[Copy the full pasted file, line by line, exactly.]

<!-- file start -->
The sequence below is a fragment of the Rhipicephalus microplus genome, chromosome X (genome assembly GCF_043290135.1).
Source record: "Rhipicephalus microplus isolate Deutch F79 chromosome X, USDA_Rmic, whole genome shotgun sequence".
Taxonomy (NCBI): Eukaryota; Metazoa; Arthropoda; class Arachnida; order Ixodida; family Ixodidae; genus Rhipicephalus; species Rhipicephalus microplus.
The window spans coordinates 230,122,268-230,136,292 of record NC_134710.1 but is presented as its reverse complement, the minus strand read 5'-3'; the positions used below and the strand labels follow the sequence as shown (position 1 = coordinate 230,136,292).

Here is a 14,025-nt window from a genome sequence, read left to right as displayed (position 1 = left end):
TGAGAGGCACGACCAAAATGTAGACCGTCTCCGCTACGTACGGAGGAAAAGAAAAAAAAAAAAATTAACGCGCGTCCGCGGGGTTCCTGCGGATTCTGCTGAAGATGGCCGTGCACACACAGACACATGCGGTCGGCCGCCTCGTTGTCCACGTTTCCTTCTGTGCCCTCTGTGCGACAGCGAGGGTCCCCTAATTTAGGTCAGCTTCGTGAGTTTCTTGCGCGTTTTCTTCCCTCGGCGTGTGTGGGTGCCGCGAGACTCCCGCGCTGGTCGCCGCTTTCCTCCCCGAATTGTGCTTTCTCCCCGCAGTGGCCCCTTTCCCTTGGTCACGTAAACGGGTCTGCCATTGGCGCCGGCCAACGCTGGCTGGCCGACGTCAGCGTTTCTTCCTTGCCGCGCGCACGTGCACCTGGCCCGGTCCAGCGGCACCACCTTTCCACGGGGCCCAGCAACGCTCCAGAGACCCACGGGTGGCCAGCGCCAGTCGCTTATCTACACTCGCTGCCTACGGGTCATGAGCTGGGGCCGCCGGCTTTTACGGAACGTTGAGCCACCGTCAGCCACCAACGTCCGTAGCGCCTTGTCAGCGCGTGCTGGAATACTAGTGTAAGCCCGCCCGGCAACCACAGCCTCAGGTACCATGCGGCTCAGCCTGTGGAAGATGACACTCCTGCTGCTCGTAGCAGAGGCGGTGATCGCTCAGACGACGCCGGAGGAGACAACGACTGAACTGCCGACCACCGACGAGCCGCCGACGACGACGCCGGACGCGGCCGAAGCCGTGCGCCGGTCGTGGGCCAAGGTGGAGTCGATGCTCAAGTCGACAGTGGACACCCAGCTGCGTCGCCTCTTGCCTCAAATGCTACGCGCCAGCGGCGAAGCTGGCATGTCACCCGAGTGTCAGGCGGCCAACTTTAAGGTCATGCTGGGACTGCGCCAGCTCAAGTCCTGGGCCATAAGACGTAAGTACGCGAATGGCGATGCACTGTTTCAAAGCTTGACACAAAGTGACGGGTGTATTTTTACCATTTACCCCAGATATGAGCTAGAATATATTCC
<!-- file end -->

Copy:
The sequence below is a fragment of the Rhipicephalus microplus genome, chromosome X (genome assembly GCF_043290135.1).
Source record: "Rhipicephalus microplus isolate Deutch F79 chromosome X, USDA_Rmic, whole genome shotgun sequence".
Taxonomy (NCBI): Eukaryota; Metazoa; Arthropoda; class Arachnida; order Ixodida; family Ixodidae; genus Rhipicephalus; species Rhipicephalus microplus.
The window spans coordinates 230,122,268-230,136,292 of record NC_134710.1 but is presented as its reverse complement, the minus strand read 5'-3'; the positions used below and the strand labels follow the sequence as shown (position 1 = coordinate 230,136,292).

Here is a 14,025-nt window from a genome sequence, read left to right as displayed (position 1 = left end):
TGAGAGGCACGACCAAAATGTAGACCGTCTCCGCTACGTACGGAGGAAAAGAAAAAAAAAAAAATTAACGCGCGTCCGCGGGGTTCCTGCGGATTCTGCTGAAGATGGCCGTGCACACACAGACACATGCGGTCGGCCGCCTCGTTGTCCACGTTTCCTTCTGTGCCCTCTGTGCGACAGCGAGGGTCCCCTAATTTAGGTCAGCTTCGTGAGTTTCTTGCGCGTTTTCTTCCCTCGGCGTGTGTGGGTGCCGCGAGACTCCCGCGCTGGTCGCCGCTTTCCTCCCCGAATTGTGCTTTCTCCCCGCAGTGGCCCCTTTCCCTTGGTCACGTAAACGGGTCTGCCATTGGCGCCGGCCAACGCTGGCTGGCCGACGTCAGCGTTTCTTCCTTGCCGCGCGCACGTGCACCTGGCCCGGTCCAGCGGCACCACCTTTCCACGGGGCCCAGCAACGCTCCAGAGACCCACGGGTGGCCAGCGCCAGTCGCTTATCTACACTCGCTGCCTACGGGTCATGAGCTGGGGCCGCCGGCTTTTACGGAACGTTGAGCCACCGTCAGCCACCAACGTCCGTAGCGCCTTGTCAGCGCGTGCTGGAATACTAGTGTAAGCCCGCCCGGCAACCACAGCCTCAGGTACCATGCGGCTCAGCCTGTGGAAGATGACACTCCTGCTGCTCGTAGCAGAGGCGGTGATCGCTCAGACGACGCCGGAGGAGACAACGACTGAACTGCCGACCACCGACGAGCCGCCGACGACGACGCCGGACGCGGCCGAAGCCGTGCGCCGGTCGTGGGCCAAGGTGGAGTCGATGCTCAAGTCGACAGTGGACACCCAGCTGCGTCGCCTCTTGCCTCAAATGCTACGCGCCAGCGGCGAAGCTGGCATGTCACCCGAGTGTCAGGCGGCCAACTTTAAGGTCATGCTGGGACTGCGCCAGCTCAAGTCCTGGGCCATAAGACGTAAGTACGCGAATGGCGATGCACTGTTTCAAAGCTTGACACAAAGTGACGGGTGTATTTTTACCATTTACCCCAGATATGAGCTAGAATATATTCC